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The Goods and Services Tax (GST) is a comprehensive indirect taxation system that was launched in India in 2017. It replaced multiple taxes levied by the state and union government and created a unified taxation system. The GST is seen as a game changer for the Indian economy and is expected to transform the economic landscape of the country over the long-term. However, despite its positive features, the implementation of GST has been mired with challenges. In order to ensure the smooth functioning of the new taxation system, there is a need to address various issues and to improve certain aspects of the GST framework. India has made great strides in implementing the Goods and Services Tax (GST), a tax which subsumes multiple taxes that are currently applicable. Despite the changes made, several areas still pose challenges to businesses, taxpayers and the government. Here are some of the changes that should be made to the GST system in India to improve its effectiveness:

Issues to be Addressed

1. A major issue with the GST is the number of categories and the rate of taxes applicable on various goods and services. Currently, the system has four main tax slabs of 5%, 12%, 18% and 28%, in addition to other cesses, making it overly complicated as people are not able to easily and comprehensively understand the applicable tax on different goods and services. Furthermore, the number of commodities being taxed is also extremely high, and some claim that the same goods and services are being taxed multiple times by different states.

2. A lack of clarity with regard to various issues ranging from GST forms, filing and accreditation, to state-level laws related to the GST, has been a source of concern for many consumers and businesses. Additionally, the technical issues faced by the IT infrastructure implementing the GST has further caused a lot of headaches. This has resulted in a loss of time and money for both individuals and firms.

3. Tax evasion is another major challenge faced by the system, with several small businesses dodging taxes. This creates an uneven playing field as honest taxpayers are disadvantaged by those who are willing to evade taxes. This is further complicated by the presence of unofficial ‘B2C’ transactions which are unregulated, making them difficult to track.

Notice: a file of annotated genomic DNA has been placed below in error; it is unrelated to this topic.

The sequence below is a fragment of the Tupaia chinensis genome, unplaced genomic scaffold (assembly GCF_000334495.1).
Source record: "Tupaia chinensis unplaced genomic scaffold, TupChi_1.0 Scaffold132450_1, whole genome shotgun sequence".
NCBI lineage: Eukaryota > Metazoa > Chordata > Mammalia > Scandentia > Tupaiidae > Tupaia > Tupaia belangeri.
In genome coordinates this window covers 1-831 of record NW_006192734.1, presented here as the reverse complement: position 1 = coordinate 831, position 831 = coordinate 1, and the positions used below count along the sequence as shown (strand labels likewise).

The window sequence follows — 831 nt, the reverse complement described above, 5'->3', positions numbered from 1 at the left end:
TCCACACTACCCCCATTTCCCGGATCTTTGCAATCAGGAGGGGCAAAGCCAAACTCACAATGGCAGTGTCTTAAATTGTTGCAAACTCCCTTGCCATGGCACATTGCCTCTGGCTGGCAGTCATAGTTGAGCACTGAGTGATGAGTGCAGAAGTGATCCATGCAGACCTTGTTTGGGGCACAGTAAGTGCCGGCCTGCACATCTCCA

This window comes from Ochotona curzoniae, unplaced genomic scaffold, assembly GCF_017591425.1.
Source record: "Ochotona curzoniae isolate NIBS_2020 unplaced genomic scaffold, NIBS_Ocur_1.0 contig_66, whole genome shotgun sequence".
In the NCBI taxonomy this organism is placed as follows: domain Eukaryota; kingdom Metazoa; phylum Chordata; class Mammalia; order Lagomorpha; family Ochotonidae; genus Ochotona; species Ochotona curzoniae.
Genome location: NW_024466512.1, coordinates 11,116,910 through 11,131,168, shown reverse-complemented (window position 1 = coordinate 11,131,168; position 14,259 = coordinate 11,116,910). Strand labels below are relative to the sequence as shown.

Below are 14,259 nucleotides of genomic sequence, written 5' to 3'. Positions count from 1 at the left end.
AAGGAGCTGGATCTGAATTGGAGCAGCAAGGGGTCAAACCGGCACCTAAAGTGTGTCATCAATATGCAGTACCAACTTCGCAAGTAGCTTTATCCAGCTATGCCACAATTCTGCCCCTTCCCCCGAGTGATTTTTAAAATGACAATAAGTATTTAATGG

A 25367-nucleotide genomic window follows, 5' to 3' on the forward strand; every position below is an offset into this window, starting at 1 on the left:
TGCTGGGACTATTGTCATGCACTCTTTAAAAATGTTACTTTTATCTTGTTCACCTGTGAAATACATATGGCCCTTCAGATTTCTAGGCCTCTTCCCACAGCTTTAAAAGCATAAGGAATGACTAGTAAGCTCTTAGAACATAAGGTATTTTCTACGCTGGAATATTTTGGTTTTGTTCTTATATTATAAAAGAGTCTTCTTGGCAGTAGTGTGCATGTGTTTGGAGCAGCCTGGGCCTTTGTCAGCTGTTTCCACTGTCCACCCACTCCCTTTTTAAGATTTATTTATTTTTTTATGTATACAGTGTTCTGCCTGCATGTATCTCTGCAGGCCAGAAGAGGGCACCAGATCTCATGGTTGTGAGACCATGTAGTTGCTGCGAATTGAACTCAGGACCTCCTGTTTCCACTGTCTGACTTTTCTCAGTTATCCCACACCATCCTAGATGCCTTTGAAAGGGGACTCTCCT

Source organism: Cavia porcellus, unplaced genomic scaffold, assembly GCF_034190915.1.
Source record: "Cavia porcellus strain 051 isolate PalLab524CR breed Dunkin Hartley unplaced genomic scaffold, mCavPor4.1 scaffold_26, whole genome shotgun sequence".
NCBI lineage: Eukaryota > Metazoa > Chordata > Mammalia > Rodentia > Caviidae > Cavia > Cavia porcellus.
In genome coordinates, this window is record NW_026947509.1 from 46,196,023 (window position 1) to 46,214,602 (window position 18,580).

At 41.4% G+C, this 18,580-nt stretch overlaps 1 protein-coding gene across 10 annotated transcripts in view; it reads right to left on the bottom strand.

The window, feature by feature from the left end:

4. The registration process for businesses has also been a source of discontent despite the government’s efforts to simplify it. Businesses have to go through a complicated regulatory process and meet certain eligibility criteria before they can receive GST registration. Furthermore, certain small businesses and startups have found the scrutiny and monitoring of GST returns to be overly intrusive and bureaucratic.

5. Streamline the Compliance Requirements: At present, businesses are burdened with a large number of multiple and complex filing procedures that are required to be done on monthly, quarterly or annually basis depending on their turnover. This process should be simplified and tedious forms should be replaced with a single comprehensive return which is simple, user friendly and easy to comply with.

6. Comprehensive IT Framework: Currently, the GST framework operates on a Hyper Text Transfer Protocol Secure (HTTPS) which is not up to the mark. A more robust and secure system such as a reliable cloud-based IT platform should be put in place which can efficiently handle large bytes of data generated every day.

7. One way of improving the GST system is by reducing the number of tax slabs and categories, thereby making it simpler and more comprehensible. This will also reduce the scope of evasion and bring in more taxpayers into the formal stream.